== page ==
According to 2005 data from NHTSA, an average of 21 school age children die in school transportation-related traffic crashes each year. Six of those deaths occur in school transportation vehicles. This number applies only to daily school routes and does not account for extracurricular activities that take place outside of normal school hours.

When I began posting headlines related to school bus incidents and accidents, I went very quickly from concern to shock at the number of school bus accidents occurring every day in this country. I have read follow up stories of drunk driving arrests among bus drivers and wondered why such stories do not elicit the sort of nationwide outrage that other media stories do. Not only are children the most precious cargo on the road, shouldn’t we trust those responsible for their safety to be beyond reproach character-wise?

What baffles me as well is reading over and over of school-buses being rear-ended by drivers who do not seem to pay much heed to those flashing lights or FREQUENT STOPS warnings, not to mention that a school bus should raise within in all of us a heightened sense of caution and care. I cannot even deliver an analogy as I can not imagine anything more fragile and valuable than our children.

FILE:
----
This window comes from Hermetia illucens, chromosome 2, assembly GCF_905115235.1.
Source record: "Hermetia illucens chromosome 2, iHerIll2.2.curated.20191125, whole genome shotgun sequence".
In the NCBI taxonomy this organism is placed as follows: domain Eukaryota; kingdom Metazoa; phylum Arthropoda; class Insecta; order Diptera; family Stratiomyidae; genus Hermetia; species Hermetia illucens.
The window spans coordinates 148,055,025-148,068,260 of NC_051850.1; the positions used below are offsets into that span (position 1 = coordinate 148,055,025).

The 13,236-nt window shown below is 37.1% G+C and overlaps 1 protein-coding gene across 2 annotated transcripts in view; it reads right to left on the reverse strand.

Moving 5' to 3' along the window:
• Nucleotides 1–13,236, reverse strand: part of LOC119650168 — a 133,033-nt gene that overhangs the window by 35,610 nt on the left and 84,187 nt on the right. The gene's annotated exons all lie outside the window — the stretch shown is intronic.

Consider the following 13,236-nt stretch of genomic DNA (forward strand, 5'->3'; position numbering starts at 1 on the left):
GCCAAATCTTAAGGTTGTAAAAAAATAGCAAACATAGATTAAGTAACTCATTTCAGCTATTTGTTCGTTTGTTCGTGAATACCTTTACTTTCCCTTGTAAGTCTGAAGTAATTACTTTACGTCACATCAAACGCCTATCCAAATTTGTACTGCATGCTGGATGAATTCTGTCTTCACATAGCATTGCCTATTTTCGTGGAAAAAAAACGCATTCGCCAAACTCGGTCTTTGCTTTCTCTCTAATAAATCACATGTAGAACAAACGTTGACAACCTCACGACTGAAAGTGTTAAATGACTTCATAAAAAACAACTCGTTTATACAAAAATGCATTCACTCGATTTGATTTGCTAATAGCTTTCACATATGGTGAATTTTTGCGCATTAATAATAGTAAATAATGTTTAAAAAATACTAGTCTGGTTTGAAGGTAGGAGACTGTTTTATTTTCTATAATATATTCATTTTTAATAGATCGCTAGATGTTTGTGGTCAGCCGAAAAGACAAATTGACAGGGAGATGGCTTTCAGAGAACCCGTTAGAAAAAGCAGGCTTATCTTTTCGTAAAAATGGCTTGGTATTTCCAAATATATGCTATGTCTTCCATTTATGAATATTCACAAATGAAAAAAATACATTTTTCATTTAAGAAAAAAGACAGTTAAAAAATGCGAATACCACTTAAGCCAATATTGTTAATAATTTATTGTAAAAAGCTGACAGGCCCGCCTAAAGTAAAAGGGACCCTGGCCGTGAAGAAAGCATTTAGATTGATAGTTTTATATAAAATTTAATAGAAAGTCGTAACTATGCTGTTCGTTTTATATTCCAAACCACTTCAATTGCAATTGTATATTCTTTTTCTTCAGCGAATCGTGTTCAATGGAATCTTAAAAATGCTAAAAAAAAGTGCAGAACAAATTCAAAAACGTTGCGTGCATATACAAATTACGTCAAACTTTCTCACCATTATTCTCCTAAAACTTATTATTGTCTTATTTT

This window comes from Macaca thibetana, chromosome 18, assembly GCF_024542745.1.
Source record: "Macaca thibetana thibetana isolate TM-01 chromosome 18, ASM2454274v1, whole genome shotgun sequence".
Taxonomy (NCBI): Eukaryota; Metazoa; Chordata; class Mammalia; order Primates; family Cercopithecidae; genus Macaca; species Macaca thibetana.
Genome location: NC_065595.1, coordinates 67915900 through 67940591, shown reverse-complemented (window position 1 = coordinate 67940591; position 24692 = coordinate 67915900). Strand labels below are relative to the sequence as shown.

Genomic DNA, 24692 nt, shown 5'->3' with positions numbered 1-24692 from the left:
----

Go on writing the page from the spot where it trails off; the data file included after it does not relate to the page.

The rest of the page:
There are plenty of stories of pickups and SUVs colliding with school buses in icy weather. Living in the midwest, I have myself observed the invincible driving attitudes of some of these drivers when road conditions are dangerous. They may think they can tackle an arctic storm without slowing down, but headlines say otherwise.

I don’t know about the rest of you, but it is a fact of life that certain times on week days, we can expect that school buses are out on the road. Before we get behind the wheel of our cars and stick the keys in the ignition, we should take a moment to confirm in our minds that there is precious cargo out on those roads and it is the responsibility of each and everyone of us to make sure that cargo is safely delivered to its destination.

Again and again, seat belt regulations for school buses fall through the cracks in state legislation. That means that the burden of the responsibility lies on the shoulders of all of us.

thelegaltimes.net staff article ©2009

Mexican bus crash kills 11, some Americans

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Posted on 17th March 2009 by gjohnson in Uncategorized